Overall, it’s important to keep communicating with your staff on what works for them, and be prepared to adapt if necessary to accommodate their various needs. By doing this, you will help increase productivity and employee morale; and a happy staff often equals a happy business.
Methods of Communication
Recently, Zoom has become a household name in a matter of weeks. Whilst we can all feel sorry for Skype (though how they lost almost the entire market after a ten-year headstart to build their brand is a business lesson for another day), this is proof of another fact. Video communication is here, and it is here to stay. Video conferencing has been used for years for large companies to communicate across the world, but it has largely remained a niche option used only when there are no other alternatives. It is now ubiquitous. Chances are, most of your employees will have become well-versed in how to use the platform, even if they tend towards technophobia in most other areas. Moving forward, are there ways you can keep using this tool even if everyone moves back into traditional office working?
The answer, of course, is a resounding yes. One of the other changes to the business world looming on the horizon is climate change and the idea that many of our practices will need to adapt, and quickly, in order to lower our impact on the planet. In this new world, business trips may become a thing of the past. The idea of flying across the world, or across the country, for a business meeting, will become unthinkable when we now know such meetings can easily be conducted through Zoom. Even large conferences could become online affairs. Allowing delegates to attend through their laptop screens without the expense, time, and carbon emissions of thousands of businesspeople descending upon a single location in France (for example).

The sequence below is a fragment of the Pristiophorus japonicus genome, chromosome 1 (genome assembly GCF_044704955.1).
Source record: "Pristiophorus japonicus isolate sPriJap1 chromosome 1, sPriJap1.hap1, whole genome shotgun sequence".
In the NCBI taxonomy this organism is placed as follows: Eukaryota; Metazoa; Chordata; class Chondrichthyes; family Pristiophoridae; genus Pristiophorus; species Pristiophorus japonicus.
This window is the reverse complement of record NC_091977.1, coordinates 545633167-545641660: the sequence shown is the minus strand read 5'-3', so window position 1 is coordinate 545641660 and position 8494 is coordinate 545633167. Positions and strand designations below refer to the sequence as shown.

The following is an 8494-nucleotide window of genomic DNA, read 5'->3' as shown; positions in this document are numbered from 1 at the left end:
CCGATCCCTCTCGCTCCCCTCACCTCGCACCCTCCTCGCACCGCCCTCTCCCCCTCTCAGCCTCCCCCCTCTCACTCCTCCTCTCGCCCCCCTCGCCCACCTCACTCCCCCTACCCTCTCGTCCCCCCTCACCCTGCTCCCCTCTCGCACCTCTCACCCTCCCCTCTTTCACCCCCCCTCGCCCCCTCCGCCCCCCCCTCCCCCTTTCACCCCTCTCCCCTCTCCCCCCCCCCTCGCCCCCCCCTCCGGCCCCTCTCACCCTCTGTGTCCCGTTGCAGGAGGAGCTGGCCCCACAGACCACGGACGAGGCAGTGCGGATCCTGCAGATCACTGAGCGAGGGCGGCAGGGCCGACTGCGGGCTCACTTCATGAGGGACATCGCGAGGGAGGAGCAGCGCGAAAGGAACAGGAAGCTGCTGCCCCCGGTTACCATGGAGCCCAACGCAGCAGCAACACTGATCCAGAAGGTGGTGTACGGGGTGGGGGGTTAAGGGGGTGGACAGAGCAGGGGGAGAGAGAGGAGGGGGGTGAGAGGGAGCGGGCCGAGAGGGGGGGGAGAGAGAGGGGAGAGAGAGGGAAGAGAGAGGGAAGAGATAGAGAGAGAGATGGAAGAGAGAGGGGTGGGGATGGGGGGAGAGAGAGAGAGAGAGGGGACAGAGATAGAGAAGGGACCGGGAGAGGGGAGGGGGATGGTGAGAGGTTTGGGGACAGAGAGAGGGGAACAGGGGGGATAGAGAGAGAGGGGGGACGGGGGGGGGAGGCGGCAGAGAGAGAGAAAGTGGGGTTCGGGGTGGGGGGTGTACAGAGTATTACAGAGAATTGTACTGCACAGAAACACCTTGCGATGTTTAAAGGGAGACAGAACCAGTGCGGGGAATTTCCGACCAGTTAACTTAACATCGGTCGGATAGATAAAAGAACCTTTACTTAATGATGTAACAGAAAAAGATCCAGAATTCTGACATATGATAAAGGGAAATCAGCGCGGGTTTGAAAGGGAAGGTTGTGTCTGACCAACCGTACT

Sales and Products
We have talked a lot about employee practices and internal changes you might make to how your business functions. However, in a changing world it is also very important to keep track of your business’s relevance, and how the products you create relate to the circumstances of the times. Now, your product might be timeless, or it may be a brilliant idea that sells in massive numbers for a few years before becoming obsolete. In these cases, you need to adapt your business and move with the times – just like Madonna – or risk being left behind. In recent times, we have seen many textiles and manufacturing companies move into producing PPE and face-masks for the duration of the pandemic. Whilst this is helpful, it is also smart business sense, abandoning currently-unprofitable products for those which are in high demand, and which have the added benefit of providing good PR for the company.
Moving forward, no one knows what could be around the corner. It’s important that as a business owner, you are keeping a finger on the pulse of the moment. You need to be ready and open to the idea of adapting your business to reality. In many areas, the idea of the single-purpose, inflexible business could soon become a dinosaur. In order to survive and thrive, flexibility is key.
Running a business is difficult at the best of times, and recent events have thrown many areas into turmoil. As with many aspects of life, the best way to deal with this is not to stand inflexibly against it, but to be open to new possibilities. After all, brittle trees will break in the wind whilst bendy saplings remain.